The one-legged knee extensor model seems to allow for reasonably accurate quantification of the anaerobic energy production during dynamic exercise in an isolated muscle. During knee-extensor exercise muscle blood flow is higher and arterial lactate levels are lower than during whole body exercise. However, conditions that are similar to those occurring during whole body exercise can be obtained in the knee-extensor model by combining the one-legged knee-extensor exercise with contralateral leg and upper body exercise.
INDIRECT DETERMINATION OF ANAEROBIC ENERGY PRODUCTION
Since Krogh and Lindhard (17) introduced the oxygen deficit concept in the early part of this century, the oxygen deficit has frequently been used as a determination of the anaerobic energy production. In the one-legged knee-extensor study, the anaerobic energy production determined from changes in metabolites was close to the anaerobic energy production estimated from the leg O2 deficit, which was determined as the difference between estimated energy demand and total leg oxygen uptake(Fig. 4; 1). The close relationship between the two estimations for a single muscle group speaks in favor of using the oxygen deficit also as a measure of the anaerobic energy production during whole body exercise. However, there appear to be some problems.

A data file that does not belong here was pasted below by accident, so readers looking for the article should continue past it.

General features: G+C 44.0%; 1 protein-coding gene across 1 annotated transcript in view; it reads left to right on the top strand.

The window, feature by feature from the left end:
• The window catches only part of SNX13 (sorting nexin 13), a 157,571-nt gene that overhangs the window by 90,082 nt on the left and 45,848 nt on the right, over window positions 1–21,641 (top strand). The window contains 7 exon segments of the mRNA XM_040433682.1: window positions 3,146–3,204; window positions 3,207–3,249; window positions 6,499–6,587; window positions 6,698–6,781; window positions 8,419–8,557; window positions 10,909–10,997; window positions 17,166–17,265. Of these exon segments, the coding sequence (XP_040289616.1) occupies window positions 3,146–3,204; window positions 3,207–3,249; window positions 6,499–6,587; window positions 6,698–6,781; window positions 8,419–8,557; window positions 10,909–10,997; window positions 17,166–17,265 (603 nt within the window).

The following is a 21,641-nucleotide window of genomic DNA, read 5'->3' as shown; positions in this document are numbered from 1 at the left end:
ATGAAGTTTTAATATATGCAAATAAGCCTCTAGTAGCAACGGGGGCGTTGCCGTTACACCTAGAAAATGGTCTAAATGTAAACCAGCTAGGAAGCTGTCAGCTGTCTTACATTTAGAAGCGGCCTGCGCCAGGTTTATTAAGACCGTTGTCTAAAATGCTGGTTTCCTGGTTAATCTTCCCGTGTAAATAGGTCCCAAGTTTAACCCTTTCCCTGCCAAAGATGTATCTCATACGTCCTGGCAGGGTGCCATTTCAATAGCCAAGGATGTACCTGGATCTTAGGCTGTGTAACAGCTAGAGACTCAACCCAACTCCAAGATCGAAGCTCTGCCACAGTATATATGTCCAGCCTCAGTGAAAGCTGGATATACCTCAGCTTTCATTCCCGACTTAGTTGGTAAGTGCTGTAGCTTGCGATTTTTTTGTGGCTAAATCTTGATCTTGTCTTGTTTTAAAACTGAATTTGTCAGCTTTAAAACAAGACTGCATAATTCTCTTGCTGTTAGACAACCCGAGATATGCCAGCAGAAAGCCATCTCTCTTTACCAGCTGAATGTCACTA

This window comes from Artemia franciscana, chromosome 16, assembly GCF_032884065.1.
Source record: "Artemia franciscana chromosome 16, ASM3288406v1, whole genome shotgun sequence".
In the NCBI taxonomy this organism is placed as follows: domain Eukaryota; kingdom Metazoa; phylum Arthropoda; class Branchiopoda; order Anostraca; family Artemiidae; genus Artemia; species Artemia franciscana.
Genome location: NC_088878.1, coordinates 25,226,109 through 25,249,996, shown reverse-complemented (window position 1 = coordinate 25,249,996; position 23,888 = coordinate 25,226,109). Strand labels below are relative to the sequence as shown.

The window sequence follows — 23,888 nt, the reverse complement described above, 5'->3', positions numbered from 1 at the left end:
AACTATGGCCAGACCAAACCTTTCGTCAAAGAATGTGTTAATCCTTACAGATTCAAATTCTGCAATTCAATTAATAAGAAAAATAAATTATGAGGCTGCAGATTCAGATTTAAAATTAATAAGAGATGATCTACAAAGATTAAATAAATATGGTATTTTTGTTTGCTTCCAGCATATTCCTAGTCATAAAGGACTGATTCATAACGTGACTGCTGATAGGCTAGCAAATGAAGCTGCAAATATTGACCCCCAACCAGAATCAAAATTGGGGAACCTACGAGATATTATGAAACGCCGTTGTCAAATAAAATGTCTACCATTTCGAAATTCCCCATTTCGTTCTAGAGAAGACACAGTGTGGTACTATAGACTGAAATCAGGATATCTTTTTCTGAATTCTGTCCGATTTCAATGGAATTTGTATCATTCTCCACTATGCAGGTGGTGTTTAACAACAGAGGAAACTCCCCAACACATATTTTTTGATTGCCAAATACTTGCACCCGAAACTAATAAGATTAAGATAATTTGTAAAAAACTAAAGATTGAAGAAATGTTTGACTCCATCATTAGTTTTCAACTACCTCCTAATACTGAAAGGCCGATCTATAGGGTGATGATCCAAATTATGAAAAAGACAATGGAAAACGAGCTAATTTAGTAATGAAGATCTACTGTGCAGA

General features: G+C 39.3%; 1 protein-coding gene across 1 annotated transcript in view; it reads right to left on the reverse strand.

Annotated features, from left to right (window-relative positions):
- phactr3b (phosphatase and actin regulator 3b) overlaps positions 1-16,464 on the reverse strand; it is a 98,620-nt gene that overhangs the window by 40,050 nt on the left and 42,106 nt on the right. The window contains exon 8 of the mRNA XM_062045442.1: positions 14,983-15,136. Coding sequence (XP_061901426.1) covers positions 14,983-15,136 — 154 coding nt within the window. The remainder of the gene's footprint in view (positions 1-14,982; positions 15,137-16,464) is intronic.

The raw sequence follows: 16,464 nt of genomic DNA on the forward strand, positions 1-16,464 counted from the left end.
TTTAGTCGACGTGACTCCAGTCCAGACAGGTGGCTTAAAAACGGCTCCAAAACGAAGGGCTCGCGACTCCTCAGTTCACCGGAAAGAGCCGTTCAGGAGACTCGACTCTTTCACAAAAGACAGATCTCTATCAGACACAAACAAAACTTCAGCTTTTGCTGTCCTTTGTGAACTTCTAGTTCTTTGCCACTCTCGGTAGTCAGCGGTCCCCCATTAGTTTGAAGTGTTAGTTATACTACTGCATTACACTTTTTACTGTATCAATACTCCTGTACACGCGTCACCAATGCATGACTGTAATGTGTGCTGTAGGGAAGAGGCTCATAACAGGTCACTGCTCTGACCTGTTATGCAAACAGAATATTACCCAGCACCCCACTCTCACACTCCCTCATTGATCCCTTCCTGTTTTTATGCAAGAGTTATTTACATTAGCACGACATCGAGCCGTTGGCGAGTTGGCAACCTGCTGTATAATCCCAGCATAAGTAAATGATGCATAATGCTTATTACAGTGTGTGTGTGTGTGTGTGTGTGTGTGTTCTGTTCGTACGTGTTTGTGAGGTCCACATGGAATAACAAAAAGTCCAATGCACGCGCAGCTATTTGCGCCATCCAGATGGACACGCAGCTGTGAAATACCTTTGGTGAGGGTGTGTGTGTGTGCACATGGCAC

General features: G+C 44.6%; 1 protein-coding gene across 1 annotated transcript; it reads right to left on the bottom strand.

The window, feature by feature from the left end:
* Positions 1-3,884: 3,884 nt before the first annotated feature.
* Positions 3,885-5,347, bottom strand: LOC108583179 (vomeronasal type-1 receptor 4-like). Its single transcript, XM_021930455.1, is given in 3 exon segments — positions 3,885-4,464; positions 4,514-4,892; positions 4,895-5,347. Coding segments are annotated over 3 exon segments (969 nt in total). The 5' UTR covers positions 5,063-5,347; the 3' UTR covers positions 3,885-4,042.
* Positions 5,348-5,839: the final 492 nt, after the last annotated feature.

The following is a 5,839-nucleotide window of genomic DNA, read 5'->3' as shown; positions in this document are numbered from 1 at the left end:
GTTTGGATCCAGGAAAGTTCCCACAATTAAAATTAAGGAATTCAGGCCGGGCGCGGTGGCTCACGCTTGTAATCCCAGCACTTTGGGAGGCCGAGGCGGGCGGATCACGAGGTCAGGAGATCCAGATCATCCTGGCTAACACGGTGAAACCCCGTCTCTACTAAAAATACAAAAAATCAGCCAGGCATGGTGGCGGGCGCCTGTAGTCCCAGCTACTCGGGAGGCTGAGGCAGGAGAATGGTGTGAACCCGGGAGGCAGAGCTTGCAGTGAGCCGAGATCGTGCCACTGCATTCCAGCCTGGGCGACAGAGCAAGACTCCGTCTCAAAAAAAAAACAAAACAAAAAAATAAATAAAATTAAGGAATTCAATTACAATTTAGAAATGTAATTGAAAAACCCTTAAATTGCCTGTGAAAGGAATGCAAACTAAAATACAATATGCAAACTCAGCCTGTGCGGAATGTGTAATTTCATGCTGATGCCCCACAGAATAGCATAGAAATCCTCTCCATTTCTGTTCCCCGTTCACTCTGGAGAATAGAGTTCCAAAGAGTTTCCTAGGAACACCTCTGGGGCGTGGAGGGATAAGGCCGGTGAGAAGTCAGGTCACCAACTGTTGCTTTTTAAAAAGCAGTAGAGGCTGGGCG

First, the finding that 14 well-trained runners had a higher oxygen uptake at high submaximal running speeds than the energy demand estimated from a linear relationship between oxygen uptake and lower speeds indicates that the relationship is not linear from low to high submaximal speeds(Fig. 5; 3). Thus, the energy demand during supramaximal intensities may be underestimated when extrapolated from a linear relationship between oxygen uptake and submaximal speeds. This means that the higher the intensity chosen for the supramaximal exercise the more pronounced the underestimation of the true oxygen deficit.
Second, it has been observed that the oxygen uptake progressively increases as exercise at high submaximal speeds is continued. Consequently, the relationship between oxygen uptake and speed is dependent upon when the oxygen uptake measurements are performed during the submaximal exercises. As an example, Figure 6 shows the estimated energy demands during the supramaximal exercise when oxygen uptake was measured after 4-6 min or after 8-10 min of each submaximal running bout. The estimated oxygen deficit was 33% higher when the longer exercise periods were used.
Third, the anaerobic energy production during submaximal exercise is not taken into account in the calculation of the energy demand during supramaximal exercise. It is well known that blood lactate is elevated during high intensity submaximal exercise, reflecting lactate production in the exercising muscles and thus representing an anaerobic energy production. The energy production related to lactate production has been estimated to be at least 10% of the aerobic energy production at high intensity submaximal exercise(1).
These findings seem to suggest that the energy demand during supramaximal exercise cannot be estimated from a linear extrapolation from submaximally measurements. Nevertheless, the oxygen deficit method is frequently used, and it has been claimed that the oxygen deficit provides an accurate measure of the anaerobic energy production.